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Why are stocks up today?

The obvious answer is that no one knows for sure. But let’s discuss some options: Bloomberg points to expectations of fiscal stimulus.  But what news do we have today that would make fiscal stimulus more likely?  One can argue that the Georgia election results increased the likelihood of more stimulus, but that information was fully priced in yesterday morning, and indeed mostly priced in Tuesday night (when stock futures declined.) Another possibility is the turmoil...

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Sorry for Whatever

Last week, I posed the following question on Twitter: Why is “I don’t really understand what I did to upset you, but I’m sincerely sorry for whatever it was” so ineffective? If you respond, “Because figuring out how you upset someone is easy,” you are crazy!!! — Bryan Caplan (@bryan_caplan) January 1, 2021 Few of the responses impressed me, but perhaps that’s because I failed to flesh out the hypothetical.  I’m picturing a scenario where: a. The speaker speaks in a...

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Criminal Incentives: A Horrible Illustration

Samuel Little, a man who confessed killing 93 women over four decades, died in a California prison in late December” (Hannah Knowles, “Deadliest Serial Killer in American History Dies at 80, with Police Still Searching for his Victims,” Washington Post, December 30, 2020). He illustrated in a horrible way what Nobel-winning economist Gary Becker taught us: criminals are rational in the sense that they respond to incentives; those who are not rational don’t stay long...

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Betting vs. the Nuclear Option

I have a long-standing dispute with Tyler Cowen about the epistemic value of betting.  To my mind, my position is modest: Bets advance our knowledge by clarifying contentions and raising the price of error.  While isolated bets don’t “prove” anything, they tip the argumentative scales in favor of the winner.  And a long track record of successful betting is a strong sign of reliable judgment.  Furthermore, the refusal to make bets at all shows that deep down, you know...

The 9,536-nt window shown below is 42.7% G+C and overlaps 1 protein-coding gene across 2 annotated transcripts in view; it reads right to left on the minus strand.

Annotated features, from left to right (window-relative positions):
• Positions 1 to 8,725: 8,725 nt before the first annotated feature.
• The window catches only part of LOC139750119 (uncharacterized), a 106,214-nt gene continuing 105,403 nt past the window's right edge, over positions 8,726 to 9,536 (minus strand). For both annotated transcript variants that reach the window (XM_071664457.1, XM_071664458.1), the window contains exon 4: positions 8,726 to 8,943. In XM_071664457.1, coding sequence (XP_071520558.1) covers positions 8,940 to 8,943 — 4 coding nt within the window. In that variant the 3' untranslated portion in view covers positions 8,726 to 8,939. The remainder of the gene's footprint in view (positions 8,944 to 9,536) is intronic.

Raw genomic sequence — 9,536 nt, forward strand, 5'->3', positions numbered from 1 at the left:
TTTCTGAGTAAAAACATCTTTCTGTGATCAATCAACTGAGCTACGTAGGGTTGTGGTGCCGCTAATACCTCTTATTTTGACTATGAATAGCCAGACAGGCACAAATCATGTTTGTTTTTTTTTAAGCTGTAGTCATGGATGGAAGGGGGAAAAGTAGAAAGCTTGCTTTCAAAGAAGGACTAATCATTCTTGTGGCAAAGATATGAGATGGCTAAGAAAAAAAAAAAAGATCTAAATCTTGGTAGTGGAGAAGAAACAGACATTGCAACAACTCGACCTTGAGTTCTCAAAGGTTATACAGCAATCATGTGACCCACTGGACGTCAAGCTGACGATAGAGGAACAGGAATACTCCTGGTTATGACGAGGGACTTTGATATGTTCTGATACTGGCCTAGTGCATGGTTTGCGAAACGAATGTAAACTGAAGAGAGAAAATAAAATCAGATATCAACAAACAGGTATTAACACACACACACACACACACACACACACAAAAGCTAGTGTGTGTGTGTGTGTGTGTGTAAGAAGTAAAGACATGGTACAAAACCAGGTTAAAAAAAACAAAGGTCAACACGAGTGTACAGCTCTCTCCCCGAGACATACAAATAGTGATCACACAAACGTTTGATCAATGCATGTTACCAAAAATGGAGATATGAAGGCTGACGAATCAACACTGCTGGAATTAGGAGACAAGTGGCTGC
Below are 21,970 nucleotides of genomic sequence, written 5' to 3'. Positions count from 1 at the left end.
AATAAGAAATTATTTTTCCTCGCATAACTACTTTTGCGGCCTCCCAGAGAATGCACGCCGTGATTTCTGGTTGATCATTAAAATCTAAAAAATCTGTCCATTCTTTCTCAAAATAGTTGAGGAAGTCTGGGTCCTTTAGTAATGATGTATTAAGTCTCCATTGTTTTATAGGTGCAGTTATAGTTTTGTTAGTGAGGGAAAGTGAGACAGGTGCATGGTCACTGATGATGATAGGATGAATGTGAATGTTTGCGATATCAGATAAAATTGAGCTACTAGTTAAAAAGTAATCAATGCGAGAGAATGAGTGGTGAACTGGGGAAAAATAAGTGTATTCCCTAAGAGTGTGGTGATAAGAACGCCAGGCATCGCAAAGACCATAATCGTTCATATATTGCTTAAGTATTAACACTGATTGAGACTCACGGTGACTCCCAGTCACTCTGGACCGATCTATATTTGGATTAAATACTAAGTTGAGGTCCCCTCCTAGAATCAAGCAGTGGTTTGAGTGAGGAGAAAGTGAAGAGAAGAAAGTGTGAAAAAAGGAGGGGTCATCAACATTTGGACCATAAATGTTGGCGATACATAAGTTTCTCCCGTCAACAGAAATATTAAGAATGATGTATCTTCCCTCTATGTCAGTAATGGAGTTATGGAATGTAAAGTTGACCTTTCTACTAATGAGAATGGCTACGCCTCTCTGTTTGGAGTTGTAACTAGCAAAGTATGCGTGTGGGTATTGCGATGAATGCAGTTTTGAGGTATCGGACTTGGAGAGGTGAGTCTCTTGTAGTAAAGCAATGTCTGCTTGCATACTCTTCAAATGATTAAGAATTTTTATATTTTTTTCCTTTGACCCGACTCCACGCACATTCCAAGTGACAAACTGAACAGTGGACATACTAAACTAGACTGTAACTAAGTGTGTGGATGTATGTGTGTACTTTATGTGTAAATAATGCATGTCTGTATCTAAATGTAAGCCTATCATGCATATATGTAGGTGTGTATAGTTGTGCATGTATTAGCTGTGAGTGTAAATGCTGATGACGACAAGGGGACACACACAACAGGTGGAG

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Ralph K. Winter Jr. RIP

Catching up on Wall Street Journals from December today, I came across an obit of federal judge Ralph K. Winter. I never met the man although I gather that a number of my friends have. But it’s amazing how one quote can stick out in your memory from over 40 years ago. I remembered that quote and found the publication it was in. Winter wrote “Campaign Financing and Political Freedom” for the American Enterprise Institute in October 1973. I think I was on the mailing...

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890 Thousand Excess Deaths Due to Covid and Lockdowns

We find that shocks to unemployment are followed by statistically significant increases in mortality rates and declines in life expectancy. We use our results to assess the long-run effects of the COVID-19 economic recession on mortality and life expectancy. We estimate the size of the COVID-19-related unemployment to be between 2 and 5 times larger than the typical unemployment shock, depending on race/gender, resulting in a 3.0% increase in mortality rate and a 0.5% drop in life expectancy...

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There are no non-Bayesians in a COVID foxhole

There is some level of danger that pushes even the most stubborn government bureaucracies to start acting semi-rationally. Tyler Cowen has a brilliant new post that clearly demonstrates that the US has not reached that point. But things are much worse in the UK, due to a new variant of Covid-19 that spreads much more rapidly. As a result, the UK has switched to the “first dose first” approach, which is very likely to save lives.  And even if it doesn’t, the approach...

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Gramm’s Post Office Speech: A Critique

Whenever I lecture on privatization, I bring up the following quote from Senator Phil Gramm: And last year, in the darkest hour of the health care debate, when it looked like Bill Clinton was about to convince America that it made sense to tear down the greatest health care system the world had ever known to rebuild it in the image of the post office… Gramm’s opponents angrily denied that Clinton planned to rebuild the health care system “in the image of the post...

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COVID’s effects on Europe

This article by Wolfgang Streeck for the New Left Review will be disturbing to many. But it is an interesting article, and well worth reading. I would take issue with one claim Streeck makes: that the “supranational extension of the debt state” he rightly considers the Corona Recovery Fund to be, does not entail a change in European institutions toward more “solidarity”. These transfers are financed by issuing European debt, but the way in which member states will...

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Sadie Alexander: The First African-American Economist

The Economist has an interesting article on Sadie Alexander, who in 1921 became the first African-American to earn a PhD in economics. Her politics were not easy to pin down in today’s terms, as she favored a mix of Keynesian demand-side stimulus and black self-improvement. Franklin Roosevelt attracted many black votes when he succeeded in boosting the economy after taking office in 1933. However, Alexander did not view his policies as an unmixed blessing: Some...

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